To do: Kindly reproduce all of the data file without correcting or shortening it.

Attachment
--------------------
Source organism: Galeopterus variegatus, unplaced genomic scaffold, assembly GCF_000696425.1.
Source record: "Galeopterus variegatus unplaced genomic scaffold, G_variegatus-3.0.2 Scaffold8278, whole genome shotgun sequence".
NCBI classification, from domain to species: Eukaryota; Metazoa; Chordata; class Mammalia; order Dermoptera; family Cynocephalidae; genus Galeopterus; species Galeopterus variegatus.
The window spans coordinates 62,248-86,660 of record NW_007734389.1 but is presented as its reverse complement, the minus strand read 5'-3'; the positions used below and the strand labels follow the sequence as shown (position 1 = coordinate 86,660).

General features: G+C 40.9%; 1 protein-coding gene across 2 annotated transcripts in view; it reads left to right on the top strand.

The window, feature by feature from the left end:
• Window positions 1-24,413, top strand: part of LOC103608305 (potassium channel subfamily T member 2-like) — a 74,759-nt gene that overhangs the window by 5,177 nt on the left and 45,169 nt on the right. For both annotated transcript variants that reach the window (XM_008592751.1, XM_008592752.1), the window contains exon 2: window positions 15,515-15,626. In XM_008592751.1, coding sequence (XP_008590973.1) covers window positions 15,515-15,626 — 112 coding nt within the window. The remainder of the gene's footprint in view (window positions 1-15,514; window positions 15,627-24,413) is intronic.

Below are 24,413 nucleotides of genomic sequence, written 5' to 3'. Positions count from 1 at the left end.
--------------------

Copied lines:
Source organism: Galeopterus variegatus, unplaced genomic scaffold, assembly GCF_000696425.1.
Source record: "Galeopterus variegatus unplaced genomic scaffold, G_variegatus-3.0.2 Scaffold8278, whole genome shotgun sequence".
NCBI classification, from domain to species: Eukaryota; Metazoa; Chordata; class Mammalia; order Dermoptera; family Cynocephalidae; genus Galeopterus; species Galeopterus variegatus.
The window spans coordinates 62,248-86,660 of record NW_007734389.1 but is presented as its reverse complement, the minus strand read 5'-3'; the positions used below and the strand labels follow the sequence as shown (position 1 = coordinate 86,660).

General features: G+C 40.9%; 1 protein-coding gene across 2 annotated transcripts in view; it reads left to right on the top strand.

The window, feature by feature from the left end:
• Window positions 1-24,413, top strand: part of LOC103608305 (potassium channel subfamily T member 2-like) — a 74,759-nt gene that overhangs the window by 5,177 nt on the left and 45,169 nt on the right. For both annotated transcript variants that reach the window (XM_008592751.1, XM_008592752.1), the window contains exon 2: window positions 15,515-15,626. In XM_008592751.1, coding sequence (XP_008590973.1) covers window positions 15,515-15,626 — 112 coding nt within the window. The remainder of the gene's footprint in view (window positions 1-15,514; window positions 15,627-24,413) is intronic.

Below are 24,413 nucleotides of genomic sequence, written 5' to 3'. Positions count from 1 at the left end.